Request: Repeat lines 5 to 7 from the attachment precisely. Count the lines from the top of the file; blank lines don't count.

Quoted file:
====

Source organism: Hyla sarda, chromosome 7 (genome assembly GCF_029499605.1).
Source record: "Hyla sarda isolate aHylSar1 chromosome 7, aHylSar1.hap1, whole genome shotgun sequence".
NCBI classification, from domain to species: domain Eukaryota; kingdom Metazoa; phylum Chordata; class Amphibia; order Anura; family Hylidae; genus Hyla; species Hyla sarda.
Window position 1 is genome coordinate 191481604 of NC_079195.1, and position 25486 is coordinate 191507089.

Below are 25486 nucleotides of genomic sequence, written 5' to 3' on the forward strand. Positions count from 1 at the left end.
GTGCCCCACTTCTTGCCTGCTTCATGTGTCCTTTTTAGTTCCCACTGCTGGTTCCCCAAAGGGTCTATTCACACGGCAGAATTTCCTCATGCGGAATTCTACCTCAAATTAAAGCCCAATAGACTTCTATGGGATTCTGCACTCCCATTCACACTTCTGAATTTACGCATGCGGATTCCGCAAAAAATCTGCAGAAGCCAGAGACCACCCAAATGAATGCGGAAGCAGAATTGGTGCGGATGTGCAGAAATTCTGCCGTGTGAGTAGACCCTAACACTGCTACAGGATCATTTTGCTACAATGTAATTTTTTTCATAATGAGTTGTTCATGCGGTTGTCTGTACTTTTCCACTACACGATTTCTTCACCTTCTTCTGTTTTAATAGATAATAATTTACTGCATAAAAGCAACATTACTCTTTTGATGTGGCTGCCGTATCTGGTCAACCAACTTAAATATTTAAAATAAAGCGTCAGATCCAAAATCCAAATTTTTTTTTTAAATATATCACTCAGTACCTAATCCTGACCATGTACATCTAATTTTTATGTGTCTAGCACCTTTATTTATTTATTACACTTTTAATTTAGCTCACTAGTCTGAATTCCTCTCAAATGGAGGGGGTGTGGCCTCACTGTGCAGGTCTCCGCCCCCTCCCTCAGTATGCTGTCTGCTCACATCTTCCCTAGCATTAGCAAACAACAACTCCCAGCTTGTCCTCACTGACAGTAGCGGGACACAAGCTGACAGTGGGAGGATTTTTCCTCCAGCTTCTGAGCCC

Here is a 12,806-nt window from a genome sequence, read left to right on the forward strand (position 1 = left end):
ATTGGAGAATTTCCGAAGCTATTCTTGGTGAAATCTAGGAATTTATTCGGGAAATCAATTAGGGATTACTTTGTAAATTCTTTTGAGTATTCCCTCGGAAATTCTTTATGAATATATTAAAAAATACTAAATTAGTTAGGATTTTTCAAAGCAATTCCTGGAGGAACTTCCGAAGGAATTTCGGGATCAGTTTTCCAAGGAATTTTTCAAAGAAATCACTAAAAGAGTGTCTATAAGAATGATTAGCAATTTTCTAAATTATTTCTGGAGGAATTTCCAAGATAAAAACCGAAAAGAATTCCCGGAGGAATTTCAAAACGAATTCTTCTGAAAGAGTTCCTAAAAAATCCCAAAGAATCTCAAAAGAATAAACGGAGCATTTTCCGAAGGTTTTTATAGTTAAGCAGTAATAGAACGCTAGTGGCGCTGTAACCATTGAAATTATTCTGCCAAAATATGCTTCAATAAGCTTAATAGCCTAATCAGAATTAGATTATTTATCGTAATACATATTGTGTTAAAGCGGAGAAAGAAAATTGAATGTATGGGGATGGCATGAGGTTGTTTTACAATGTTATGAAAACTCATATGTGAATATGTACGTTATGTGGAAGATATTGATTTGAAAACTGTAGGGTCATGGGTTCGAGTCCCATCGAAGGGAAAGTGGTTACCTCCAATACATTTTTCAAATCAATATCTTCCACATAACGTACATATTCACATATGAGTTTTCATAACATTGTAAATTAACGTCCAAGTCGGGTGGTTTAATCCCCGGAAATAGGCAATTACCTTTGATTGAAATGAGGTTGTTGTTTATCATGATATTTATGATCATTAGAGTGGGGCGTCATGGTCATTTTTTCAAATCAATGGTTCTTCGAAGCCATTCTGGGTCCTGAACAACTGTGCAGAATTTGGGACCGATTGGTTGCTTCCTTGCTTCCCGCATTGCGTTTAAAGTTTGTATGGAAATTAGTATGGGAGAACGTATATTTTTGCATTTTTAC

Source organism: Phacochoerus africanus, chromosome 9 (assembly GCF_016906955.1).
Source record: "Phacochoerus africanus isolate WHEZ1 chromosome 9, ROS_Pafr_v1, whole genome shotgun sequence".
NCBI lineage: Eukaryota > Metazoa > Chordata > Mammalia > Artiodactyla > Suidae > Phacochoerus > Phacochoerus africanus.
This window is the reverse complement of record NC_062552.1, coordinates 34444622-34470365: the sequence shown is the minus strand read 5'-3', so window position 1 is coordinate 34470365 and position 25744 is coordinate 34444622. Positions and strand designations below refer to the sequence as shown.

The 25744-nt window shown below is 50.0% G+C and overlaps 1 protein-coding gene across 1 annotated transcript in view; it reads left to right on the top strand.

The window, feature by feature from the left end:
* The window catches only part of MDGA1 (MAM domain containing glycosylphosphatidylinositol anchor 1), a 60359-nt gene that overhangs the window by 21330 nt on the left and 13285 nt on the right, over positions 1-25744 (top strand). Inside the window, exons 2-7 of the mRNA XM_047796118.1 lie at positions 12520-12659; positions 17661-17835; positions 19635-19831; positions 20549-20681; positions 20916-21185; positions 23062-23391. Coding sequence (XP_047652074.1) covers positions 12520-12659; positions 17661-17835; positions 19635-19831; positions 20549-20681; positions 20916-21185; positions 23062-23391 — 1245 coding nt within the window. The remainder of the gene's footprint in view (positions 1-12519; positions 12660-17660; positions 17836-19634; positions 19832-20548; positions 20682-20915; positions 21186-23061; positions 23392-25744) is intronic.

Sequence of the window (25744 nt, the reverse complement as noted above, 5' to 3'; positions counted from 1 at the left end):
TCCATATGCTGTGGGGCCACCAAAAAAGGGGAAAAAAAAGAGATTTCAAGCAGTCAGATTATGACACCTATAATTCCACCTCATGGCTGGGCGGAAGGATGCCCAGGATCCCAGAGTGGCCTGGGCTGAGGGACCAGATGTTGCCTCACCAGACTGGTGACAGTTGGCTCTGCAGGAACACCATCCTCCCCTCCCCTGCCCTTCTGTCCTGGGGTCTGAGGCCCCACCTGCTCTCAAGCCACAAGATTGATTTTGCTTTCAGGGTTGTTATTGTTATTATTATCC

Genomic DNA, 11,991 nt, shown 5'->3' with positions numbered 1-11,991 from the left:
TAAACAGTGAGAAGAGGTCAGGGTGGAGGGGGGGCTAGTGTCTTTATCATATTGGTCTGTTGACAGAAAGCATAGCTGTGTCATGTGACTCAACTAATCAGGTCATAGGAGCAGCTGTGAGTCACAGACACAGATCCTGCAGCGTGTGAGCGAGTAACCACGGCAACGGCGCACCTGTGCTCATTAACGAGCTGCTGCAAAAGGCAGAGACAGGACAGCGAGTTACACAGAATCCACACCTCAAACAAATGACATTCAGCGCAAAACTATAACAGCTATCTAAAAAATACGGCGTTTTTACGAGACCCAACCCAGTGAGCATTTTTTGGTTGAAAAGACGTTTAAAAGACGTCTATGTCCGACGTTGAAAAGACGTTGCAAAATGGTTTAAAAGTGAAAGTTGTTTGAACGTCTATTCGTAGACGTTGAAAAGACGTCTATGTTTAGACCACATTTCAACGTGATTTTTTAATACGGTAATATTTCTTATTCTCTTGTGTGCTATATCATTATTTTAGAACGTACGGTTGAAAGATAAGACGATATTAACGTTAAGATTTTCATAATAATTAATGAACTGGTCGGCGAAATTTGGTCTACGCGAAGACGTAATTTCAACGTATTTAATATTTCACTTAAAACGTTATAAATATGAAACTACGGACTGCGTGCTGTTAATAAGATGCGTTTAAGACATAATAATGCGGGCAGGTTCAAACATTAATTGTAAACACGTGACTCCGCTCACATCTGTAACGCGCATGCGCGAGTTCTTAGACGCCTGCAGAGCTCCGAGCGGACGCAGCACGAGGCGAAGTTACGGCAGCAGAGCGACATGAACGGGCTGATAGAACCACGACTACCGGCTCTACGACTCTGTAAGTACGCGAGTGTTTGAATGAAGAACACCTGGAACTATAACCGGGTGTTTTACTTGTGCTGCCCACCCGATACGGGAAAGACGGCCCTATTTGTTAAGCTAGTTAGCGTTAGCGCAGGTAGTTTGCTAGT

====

Below are 25486 nucleotides of genomic sequence, written 5' to 3' on the forward strand. Positions count from 1 at the left end.
GTGCCCCACTTCTTGCCTGCTTCATGTGTCCTTTTTAGTTCCCACTGCTGGTTCCCCAAAGGGTCTATTCACACGGCAGAATTTCCTCATGCGGAATTCTACCTCAAATTAAAGCCCAATAGACTTCTATGGGATTCTGCACTCCCATTCACACTTCTGAATTTACGCATGCGGATTCCGCAAAAAATCTGCAGAAGCCAGAGACCACCCAAATGAATGCGGAAGCAGAATTGGTGCGGATGTGCAGAAATTCTGCCGTGTGAGTAGACCCTAACACTGCTACAGGATCATTTTGCTACAATGTAATTTTTTTCATAATGAGTTGTTCATGCGGTTGTCTGTACTTTTCCACTACACGATTTCTTCACCTTCTTCTGTTTTAATAGATAATAATTTACTGCATAAAAGCAACATTACTCTTTTGATGTGGCTGCCGTATCTGGTCAACCAACTTAAATATTTAAAATAAAGCGTCAGATCCAAAATCCAAATTTTTTTTTTAAATATATCACTCAGTACCTAATCCTGACCATGTACATCTAATTTTTATGTGTCTAGCACCTTTATTTATTTATTACACTTTTAATTTAGCTCACTAGTCTGAATTCCTCTCAAATGGAGGGGGTGTGGCCTCACTGTGCAGGTCTCCGCCCCCTCCCTCAGTATGCTGTCTGCTCACATCTTCCCTAGCATTAGCAAACAACAACTCCCAGCTTGTCCTCACTGACAGTAGCGGGACACAAGCTGACAGTGGGAGGATTTTTCCTCCAGCTTCTGAGCCC

Here is a 12,806-nt window from a genome sequence, read left to right on the forward strand (position 1 = left end):